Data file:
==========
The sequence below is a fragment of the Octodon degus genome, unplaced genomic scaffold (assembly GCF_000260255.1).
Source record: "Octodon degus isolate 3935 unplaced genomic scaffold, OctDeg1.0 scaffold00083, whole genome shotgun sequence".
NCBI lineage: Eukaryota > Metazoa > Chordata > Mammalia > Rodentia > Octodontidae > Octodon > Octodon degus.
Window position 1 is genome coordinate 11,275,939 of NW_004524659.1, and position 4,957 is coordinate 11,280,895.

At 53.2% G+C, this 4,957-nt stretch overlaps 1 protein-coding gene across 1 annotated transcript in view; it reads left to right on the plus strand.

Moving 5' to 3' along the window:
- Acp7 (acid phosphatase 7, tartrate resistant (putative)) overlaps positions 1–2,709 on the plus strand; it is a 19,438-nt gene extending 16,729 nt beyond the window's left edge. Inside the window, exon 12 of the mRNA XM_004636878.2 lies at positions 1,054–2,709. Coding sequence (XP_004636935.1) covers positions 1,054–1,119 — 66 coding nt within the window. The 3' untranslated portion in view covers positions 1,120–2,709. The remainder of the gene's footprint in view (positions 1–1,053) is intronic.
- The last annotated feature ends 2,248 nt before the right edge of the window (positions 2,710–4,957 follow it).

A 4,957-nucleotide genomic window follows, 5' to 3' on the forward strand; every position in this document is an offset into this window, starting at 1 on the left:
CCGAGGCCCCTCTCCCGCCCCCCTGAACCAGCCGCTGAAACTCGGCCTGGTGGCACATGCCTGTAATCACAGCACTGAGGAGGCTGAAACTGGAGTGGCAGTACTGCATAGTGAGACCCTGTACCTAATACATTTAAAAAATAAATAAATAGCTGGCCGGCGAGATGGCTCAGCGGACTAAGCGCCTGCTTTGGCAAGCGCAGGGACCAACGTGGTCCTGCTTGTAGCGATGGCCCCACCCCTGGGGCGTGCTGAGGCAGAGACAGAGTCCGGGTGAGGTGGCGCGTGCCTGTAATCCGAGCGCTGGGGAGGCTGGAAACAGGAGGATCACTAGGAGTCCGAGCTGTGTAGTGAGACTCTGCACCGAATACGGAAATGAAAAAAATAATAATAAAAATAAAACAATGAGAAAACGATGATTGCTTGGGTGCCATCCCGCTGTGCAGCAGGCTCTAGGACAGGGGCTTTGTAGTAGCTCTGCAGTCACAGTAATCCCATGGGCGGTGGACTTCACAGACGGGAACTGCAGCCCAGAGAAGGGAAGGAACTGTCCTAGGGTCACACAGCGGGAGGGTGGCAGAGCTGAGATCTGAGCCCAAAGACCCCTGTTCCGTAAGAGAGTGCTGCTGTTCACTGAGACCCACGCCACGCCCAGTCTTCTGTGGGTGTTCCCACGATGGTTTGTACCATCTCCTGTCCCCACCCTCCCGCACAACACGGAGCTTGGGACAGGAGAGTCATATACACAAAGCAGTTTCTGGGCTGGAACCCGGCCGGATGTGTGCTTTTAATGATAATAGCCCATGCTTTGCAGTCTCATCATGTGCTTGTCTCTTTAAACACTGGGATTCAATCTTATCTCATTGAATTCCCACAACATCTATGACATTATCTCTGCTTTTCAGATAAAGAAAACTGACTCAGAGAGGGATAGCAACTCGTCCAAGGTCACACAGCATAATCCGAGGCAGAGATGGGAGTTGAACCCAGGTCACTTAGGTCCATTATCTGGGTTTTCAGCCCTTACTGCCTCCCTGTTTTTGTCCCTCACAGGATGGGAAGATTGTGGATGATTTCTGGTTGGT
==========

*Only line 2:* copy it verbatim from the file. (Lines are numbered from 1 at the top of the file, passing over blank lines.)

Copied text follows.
Source record: "Octodon degus isolate 3935 unplaced genomic scaffold, OctDeg1.0 scaffold00083, whole genome shotgun sequence".